Two of the more surprising teams in the NBA this season have been the Indiana Pacers and the Utah Jazz. The Pacers snuck into the eight seed in the playoffs last year despite a losing record, and then added David West in the offseason, so there were some mildly elevated expectations beginning the season. Still, few expected them to challenge for a top four berth in the East, which is exactly where they are now. Meanwhile, the Jazz fell apart down the stretch last season in the aftermath of the trade of Deron Williams and retirement of Jerry Sloan, and most expected a rebuilding season at best in Utah this year. Yet they've been in the thick of the Western Conference playoff race the whole time.
These two overachievers met in Indianapolis Tuesday night, and the game did not disappoint, with the Pacers coming away with a narrow 104-99 victory. Indiana built a solid lead in the early going, and led by 11 at halftime. An early second half run stretched the lead all the way to 21, and it looked like the home team might run away with this one. But Utah, mostly on the strength of their bench, immediately began the process of erasing that deficit.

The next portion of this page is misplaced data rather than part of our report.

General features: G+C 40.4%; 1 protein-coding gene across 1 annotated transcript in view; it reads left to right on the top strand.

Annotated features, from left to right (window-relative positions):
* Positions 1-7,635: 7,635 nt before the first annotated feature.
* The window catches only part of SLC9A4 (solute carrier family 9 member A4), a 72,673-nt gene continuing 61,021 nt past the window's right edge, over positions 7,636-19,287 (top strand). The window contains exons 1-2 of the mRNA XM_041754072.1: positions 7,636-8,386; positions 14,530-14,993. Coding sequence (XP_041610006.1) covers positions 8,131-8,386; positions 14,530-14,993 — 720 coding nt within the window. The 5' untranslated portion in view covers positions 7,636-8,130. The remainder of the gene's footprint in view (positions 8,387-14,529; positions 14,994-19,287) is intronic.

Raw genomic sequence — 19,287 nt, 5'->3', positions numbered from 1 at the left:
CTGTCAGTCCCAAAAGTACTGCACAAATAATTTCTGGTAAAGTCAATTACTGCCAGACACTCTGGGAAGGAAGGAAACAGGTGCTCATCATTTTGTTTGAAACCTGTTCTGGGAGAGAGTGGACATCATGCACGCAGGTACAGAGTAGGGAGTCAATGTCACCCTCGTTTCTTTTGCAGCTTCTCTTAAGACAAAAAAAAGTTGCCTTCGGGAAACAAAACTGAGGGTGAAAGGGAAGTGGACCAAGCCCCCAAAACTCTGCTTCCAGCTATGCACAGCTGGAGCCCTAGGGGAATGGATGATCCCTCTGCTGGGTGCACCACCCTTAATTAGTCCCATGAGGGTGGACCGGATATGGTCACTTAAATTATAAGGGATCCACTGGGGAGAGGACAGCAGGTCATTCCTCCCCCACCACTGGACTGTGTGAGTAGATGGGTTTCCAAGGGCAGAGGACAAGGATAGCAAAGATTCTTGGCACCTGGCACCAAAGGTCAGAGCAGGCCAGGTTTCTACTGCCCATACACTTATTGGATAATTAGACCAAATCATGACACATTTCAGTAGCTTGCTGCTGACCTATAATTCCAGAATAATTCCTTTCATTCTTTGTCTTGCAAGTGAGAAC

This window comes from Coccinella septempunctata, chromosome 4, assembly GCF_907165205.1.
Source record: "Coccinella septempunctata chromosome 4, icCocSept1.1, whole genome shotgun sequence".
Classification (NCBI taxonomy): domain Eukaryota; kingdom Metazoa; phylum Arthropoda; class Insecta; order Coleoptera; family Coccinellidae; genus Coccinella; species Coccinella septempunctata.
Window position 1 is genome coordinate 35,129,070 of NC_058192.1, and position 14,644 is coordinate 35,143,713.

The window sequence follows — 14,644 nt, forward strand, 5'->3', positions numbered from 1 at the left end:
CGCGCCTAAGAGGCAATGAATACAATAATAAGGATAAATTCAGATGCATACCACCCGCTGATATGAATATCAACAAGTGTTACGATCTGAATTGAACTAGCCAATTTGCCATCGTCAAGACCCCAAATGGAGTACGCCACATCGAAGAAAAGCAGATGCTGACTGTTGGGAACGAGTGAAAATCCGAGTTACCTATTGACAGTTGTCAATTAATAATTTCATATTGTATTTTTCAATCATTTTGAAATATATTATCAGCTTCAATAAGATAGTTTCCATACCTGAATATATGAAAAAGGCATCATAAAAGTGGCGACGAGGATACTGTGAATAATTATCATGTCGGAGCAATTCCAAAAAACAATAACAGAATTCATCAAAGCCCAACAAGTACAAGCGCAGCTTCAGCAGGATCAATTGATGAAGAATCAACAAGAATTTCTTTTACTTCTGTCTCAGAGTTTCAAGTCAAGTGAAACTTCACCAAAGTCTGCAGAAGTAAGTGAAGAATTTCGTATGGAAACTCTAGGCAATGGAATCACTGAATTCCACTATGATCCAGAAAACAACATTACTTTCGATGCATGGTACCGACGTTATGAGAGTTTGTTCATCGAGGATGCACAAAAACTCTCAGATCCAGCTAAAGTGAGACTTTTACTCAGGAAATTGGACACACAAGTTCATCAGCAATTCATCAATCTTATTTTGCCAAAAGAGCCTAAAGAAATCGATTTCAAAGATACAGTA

Over the course of the next 12 minutes or so, the Jazz outscored the Pacers 35-13, eventually taking the lead at 85-84 with seven and a half minutes left. How would the Pacers respond, after blowing a 21-point lead?
Enter Danny Granger. Indiana's leading scorer, highest-paid player and a former All-Star, Granger had been terrible through three quarters with just four points on 1-8 shooting. But in the fourth quarter, with the game on the line, he scored 12 of Indiana's 20 points, making five of his six field goal attempts. Why had it taken Granger so long to get his game going, to wake up, as it were? Turns out, he'd taken some medication to help him sleep the night before, and was still feeling the effects through the beginning of the game. It wore off just in time. His jumper with 25 seconds left was the shot of the game, giving the Pacers a five-point lead that held up to the end.
Statistically, the game could not have been much closer. Both teams shot 47 percent from the field. Both teams made four three-pointers. Utah took 23 free throws, Indiana 22. Utah enjoyed a slight rebounding advantage, 43 to 37. So how did Indiana win? By taking care of the ball. The Pacers turned the ball over half as much the Jazz, eight to 16. Those extra possessions resulted in the extra field goal attempts that were ultimately the difference.
Darren Collison led a balanced Indiana attack with 25 points. Roy Hibbert (17), Granger (16) and Paul George scored in double figures as well. Six Jazz players reached double figures, led by Paul Millsap with 18 and All Jefferson with 16.
The win brings Indiana's record to 17-7, 7-2 at home. Utah drops to 13-11, but a miserable 2-7 on the road.